- Continue setting limits with regard to what information children are privy to (e.g. adult conversations, television, music, Internet, games). Strengthening appropriate boundaries between adults and children increases their personal safety.
The supervision of children is very important and isn’t a one-size-fits-all approach. Children require different levels of supervision based on factors such as age, development, environments and individual characteristics. A more challenging stage to supervise is adolescence, when youth are seeking autonomy and independence. People often worry about being overprotective, but it is important to find balance and stay involved in what our children are doing. The following provides information for healthy supervision of children from 4 to 16 years old.
4 to 6 years old
- This age group needs direct supervision
- The child needs to be visible to the parent/caregiver at all times, such as when playing in the front yard, on the street, at the playground or park, etc.
- Note: If another child is supervising, they are required to be at least 12 years old
7 to 10 years old
- This age group needs close supervision
- At this age, some indirect supervision and monitoring occurs, such as when children are walking to school and having play dates outside the home
- If possible, ensure your child travels to and from school with other children and/or an adult you trust
- Know the routes children are taking to school and remind them to avoid shortcuts
- Ask your child's school to implement a call-back program if one does not already exist so that you will be alerted as soon as possible if your child does not arrive at school
- Make arrangements to get children to and from play dates and activities
11 and 12 years old
Use technology to your advantage to stay connected to your children. Adolescents prefer and will often respond quickly to texts.
- This age group starts to seek more independence
- At this age, children still require adult monitoring and supervision
- Establish the expectation that children need to check in to get permission before going anywhere so parents/caregivers always know where they are, what they are doing, who they are with and when they will return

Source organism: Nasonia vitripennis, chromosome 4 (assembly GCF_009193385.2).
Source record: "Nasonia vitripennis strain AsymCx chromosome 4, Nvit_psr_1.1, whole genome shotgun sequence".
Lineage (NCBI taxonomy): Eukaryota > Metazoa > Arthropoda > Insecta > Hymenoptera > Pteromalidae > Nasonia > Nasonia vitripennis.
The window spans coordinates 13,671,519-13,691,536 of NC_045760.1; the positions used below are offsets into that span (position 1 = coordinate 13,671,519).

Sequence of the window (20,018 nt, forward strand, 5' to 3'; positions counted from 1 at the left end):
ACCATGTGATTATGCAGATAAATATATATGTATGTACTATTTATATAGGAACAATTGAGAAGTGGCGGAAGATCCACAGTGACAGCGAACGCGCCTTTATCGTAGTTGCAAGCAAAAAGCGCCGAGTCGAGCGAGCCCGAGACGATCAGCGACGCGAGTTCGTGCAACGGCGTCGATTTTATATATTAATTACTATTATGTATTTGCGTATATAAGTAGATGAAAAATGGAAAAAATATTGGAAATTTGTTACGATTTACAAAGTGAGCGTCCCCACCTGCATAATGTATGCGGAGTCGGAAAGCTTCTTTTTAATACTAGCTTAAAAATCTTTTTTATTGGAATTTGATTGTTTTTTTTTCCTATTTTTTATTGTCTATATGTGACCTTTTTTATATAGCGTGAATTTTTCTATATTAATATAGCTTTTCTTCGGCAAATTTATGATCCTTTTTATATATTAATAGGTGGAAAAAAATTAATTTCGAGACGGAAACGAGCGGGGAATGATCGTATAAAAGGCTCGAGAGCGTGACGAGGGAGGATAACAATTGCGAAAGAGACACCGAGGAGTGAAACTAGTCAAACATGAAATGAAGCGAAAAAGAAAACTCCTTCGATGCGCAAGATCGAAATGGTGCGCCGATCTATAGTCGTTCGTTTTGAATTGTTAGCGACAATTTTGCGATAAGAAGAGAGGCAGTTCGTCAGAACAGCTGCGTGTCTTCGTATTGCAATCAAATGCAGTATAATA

- Build in regular check-in points, such as texting or calling when they are out
If children are not being picked up or dropped off when they go out:
- Ask them to check in once they arrive at their destination
- Ask them to check in before they leave to come home to know what time to expect them, and check in on their whereabouts if they are late
13 to 16 years old
Check in with one another to avoid miscommunication between parents/caregivers as to the whereabouts of the child.If children have special needs that may increase their vulnerability, they will require a more protective environment. This means more direct adult supervision is necessary to increase their safety.Use technology to your advantage to stay connected to your children. Adolescents prefer and will often respond quickly to texts.
- Peers often have increased influence at this stage
- At this age, parental monitoring continues to be very important
- Continue with expectations that youth need to check in to let parents/caregivers know where they are, what they are doing, who they are with and when they will return
- Continue with check-in points; connect via text or by phone while they are out; remind them to have their phone fully charged whenever they go out
- Establish the expectation that youth check in with parents/caregivers when they arrive at or change locations, or if they are going to be late
- Stay up until youth get home to make sure they arrive safely
- Remind youth that under any circumstances, they can call you if they need help, such as if they need a ride home late at night or if they get separated from friends
Continue discussion about the parameters when accepting rides from people, such as:
- Making careful decisions about who they accept rides from
- Making sure they are with another person (even if they know the person well who offers the ride)
- Informing a parent/caregiver when they have received a ride – even from people that they know
- Making sure the person who is giving them a ride knows that their parent/caregiver is aware that they have given them a ride
If your adolescent is seeking babysitting jobs, provide guidance such as:
- Avoiding posting ads online, or responding to ads online
- Avoiding giving out personal cell phone numbers and avoiding responding to new opportunities from a personal cell phone
- Inquiring about babysitting jobs for people known by people connected within the neighbourhood
- Providing parents/caregivers with information about where they are babysitting, and having a way to be contacted while they are there